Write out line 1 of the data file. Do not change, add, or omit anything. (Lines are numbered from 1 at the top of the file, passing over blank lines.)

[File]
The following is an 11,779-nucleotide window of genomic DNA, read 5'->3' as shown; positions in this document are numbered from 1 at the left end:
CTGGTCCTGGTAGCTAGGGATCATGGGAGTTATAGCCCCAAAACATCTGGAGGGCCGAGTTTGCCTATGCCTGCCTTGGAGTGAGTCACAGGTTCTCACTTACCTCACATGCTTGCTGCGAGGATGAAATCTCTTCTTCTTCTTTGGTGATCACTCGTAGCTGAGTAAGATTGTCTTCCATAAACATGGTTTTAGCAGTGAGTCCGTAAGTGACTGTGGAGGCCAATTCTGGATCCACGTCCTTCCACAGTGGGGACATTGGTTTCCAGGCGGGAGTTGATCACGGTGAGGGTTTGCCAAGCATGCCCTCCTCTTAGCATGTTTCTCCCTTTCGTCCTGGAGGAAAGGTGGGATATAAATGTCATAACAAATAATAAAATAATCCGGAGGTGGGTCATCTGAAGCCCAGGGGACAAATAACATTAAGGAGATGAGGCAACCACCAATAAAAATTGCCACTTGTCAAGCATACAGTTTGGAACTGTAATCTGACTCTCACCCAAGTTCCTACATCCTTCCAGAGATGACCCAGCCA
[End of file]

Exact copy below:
The following is an 11,779-nucleotide window of genomic DNA, read 5'->3' as shown; positions in this document are numbered from 1 at the left end: